An ability to analyze, design, verify, validate, implement, apply, and maintain software systems An ability to appropriately apply discrete mathematics, probability and statistics, and relevant topics in computer science and supporting disciplines to complex software systems An ability to work in one or more significant application domains, and An ability to manage the development of software systems 12 CHANGES MADE TO THE PROGRAMS

13 Changes Made Added two required courses: CS 3376: C/C++ Programming in a UNIX Environment CS 4485: Computer Science Project Industry projects Entrepreneurship education Several new application domains

added in the SE degree Senior Design Day at the end of every semester 14 Changes Made (Contd.) Aligned course learning outcomes (CLOs) of CS 2305: Discrete Mathematics for Computing I and CS 3305: Discrete Mathematics for Computing II Separate programming courses for nonmajors: CS 1335: Computer Science I for Non-Majors CS 2335: Computer Science II for Non-Majors Tutoring

programs scaled up Many pre-requisite and co-requisite changes to ensure that students dont get out of touch (e.g., lose touch with programming) 15 New Ideas Freshman experience class: ECS 1200 to improve retention; help improve graduation rates Mentoring program; each Professor mentors 3-5 students Add a course on System/Algorithm Implementation Turn one of the programming-centered

courses (operating systems?) into a very intensive course which takes students to their breaking point 16

Recently Viewed Presentations

  • Wednesday, September 27, 2017 10 a.m. - 3:30

    Wednesday, September 27, 2017 10 a.m. - 3:30

    Either way, attending Career Fair is a great way to learn more about career opportunities and build connections with employers. Practice your networking skills, ask questions about opportunities, and make a positive impression on employers to increase your chances of...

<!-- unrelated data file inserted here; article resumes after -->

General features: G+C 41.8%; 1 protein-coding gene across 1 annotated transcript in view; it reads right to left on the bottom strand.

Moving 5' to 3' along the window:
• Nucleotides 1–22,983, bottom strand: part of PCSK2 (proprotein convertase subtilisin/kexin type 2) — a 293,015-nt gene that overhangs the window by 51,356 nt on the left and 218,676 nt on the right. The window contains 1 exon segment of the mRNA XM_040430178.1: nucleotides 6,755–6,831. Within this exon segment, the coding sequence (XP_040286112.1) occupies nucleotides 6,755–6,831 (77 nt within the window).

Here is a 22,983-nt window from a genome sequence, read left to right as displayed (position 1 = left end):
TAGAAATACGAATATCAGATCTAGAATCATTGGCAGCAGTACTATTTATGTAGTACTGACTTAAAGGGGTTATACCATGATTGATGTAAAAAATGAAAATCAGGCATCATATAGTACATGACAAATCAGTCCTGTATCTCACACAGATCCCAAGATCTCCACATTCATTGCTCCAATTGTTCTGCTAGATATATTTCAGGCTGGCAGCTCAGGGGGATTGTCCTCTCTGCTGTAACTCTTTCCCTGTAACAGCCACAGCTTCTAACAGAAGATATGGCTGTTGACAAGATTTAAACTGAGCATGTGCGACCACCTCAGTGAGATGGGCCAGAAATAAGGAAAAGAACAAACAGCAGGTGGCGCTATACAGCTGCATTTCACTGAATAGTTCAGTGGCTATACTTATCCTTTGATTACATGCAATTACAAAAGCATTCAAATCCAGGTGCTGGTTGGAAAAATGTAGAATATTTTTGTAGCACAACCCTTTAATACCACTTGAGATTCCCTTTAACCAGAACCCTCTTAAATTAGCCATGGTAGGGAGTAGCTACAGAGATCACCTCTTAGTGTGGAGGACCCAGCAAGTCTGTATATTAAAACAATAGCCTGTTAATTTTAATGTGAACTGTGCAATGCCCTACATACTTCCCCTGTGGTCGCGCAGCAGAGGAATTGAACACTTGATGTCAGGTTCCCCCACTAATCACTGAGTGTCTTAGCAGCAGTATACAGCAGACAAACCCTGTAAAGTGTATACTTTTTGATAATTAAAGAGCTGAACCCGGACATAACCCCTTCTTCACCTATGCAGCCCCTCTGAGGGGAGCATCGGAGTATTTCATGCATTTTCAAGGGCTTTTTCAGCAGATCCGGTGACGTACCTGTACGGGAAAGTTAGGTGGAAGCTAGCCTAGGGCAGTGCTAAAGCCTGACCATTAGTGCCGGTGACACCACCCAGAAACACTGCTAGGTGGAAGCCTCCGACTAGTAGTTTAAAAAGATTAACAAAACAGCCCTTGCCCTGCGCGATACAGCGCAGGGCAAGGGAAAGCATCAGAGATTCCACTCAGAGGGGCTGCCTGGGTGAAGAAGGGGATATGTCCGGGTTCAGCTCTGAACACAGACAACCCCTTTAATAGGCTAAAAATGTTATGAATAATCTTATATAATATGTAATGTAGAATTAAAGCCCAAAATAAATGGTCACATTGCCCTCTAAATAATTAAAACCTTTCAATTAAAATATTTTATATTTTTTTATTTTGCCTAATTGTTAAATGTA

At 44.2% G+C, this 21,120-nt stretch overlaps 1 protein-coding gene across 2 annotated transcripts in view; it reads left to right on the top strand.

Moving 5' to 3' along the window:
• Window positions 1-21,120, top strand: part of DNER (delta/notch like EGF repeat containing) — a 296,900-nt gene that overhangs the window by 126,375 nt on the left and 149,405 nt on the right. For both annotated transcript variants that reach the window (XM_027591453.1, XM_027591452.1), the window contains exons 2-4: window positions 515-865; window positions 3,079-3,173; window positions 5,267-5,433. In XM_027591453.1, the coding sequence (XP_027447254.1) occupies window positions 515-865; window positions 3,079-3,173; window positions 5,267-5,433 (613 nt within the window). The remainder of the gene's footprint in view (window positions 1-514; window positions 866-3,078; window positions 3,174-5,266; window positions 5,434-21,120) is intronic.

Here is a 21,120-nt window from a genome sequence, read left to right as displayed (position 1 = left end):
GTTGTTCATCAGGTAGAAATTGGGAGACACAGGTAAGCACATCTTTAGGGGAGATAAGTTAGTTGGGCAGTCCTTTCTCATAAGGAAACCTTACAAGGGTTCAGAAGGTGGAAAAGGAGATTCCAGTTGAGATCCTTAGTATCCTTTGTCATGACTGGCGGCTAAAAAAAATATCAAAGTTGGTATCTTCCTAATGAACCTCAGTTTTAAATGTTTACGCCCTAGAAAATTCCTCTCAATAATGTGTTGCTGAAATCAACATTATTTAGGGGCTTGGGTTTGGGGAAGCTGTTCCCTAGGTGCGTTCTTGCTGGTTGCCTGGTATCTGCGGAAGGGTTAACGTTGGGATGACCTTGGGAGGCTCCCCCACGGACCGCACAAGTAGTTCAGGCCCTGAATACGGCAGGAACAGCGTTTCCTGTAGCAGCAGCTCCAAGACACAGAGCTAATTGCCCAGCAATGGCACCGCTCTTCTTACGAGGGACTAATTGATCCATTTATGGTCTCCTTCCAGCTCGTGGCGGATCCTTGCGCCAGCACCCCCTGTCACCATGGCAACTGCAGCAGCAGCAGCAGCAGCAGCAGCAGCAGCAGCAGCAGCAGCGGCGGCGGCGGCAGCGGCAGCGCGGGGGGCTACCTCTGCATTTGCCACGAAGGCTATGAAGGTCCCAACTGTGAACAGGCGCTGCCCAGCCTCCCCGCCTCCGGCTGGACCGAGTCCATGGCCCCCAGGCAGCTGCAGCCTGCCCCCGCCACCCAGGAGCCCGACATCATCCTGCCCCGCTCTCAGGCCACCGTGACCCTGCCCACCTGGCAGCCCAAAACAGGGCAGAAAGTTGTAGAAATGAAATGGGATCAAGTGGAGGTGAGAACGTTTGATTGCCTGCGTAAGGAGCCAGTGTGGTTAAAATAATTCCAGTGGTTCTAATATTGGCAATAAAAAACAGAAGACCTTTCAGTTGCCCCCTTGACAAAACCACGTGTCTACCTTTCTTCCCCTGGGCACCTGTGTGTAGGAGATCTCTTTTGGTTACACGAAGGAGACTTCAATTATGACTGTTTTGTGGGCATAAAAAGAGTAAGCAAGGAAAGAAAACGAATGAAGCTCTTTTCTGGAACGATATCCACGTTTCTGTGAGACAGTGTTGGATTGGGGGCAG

• Chapter 6

    Chapter 6

    Chapter 6 Multimedia Networking A note on the use of these ppt slides: We're making these slides freely available to all (faculty, students, readers).
  • Lipid Transport & Storage - QUMS

    Lipid Transport & Storage - QUMS

    VLDL is the precursor of IDL, which is then converted to LDL . Two possible fates await IDL. It can be taken up by the liver directly via the LDL (apo B-100, E) receptor ... Remove cholesterol from the tissues...
  • Welcome to House of Israels Shabbat Service Shabbat

    Welcome to House of Israels Shabbat Service Shabbat

    I will purify you from all your idols. I will give you a new heart, and I will put a new spirit within you. I will remove the heart of stone from your body and give you a heart of...
  • Using PebbleGo.com

    Using PebbleGo.com

    Are you learning about your animal for a research project? If so- PebbleGo can help. If you would like to cite the source of the information you obtained on PebbleGo, just look for the "Cite this article" icon.
  • Telecommunications Issues for Wind Power Facilities Interdepartment Radio

    Telecommunications Issues for Wind Power Facilities Interdepartment Radio

    Interdepartment Radio Advisory Committee Presentation June 14, 2005 ... Cellular and PCS telephones Microwave Point-to-Point Communications Potential line-of-sight (LOS) path blockage Evaluate Wind Power facilities with respect to: All licensed and coordinated microwave links Critical ...
  • Presentazione di PowerPoint

    Presentazione di PowerPoint

    Evol. 9: 481-488. The "Procoelomates" Tentative Lophotrochozoan phylogeny combining Conway Morris (1993) with Peterson &Eernisse (2001) Malacologia Malacologia Malacologia Malacologia Radiation of the mollusks from the "hypothetical ancestral mollusk Runnegar, B. and Pojeta, J. 1974 Molluscan phylogeny: the paleontological viewpoint.
  • Biology II Lab Practical Review Part II - Valencia College

    Biology II Lab Practical Review Part II - Valencia College

    Biology II Lab Practical Review Part II Last updated 11-29-07 Orders of Placental Mammals Sirenia Rodentia Proboscidea Perissodactyla Perissodactyla Lagomorpha Primates Insectavora Chiroptera Cetacea Artiodactyla Artiodactyla Mammals Order Marsupials Carinates Ratites Order Monotremata Class Aves a. b. c. Frog d.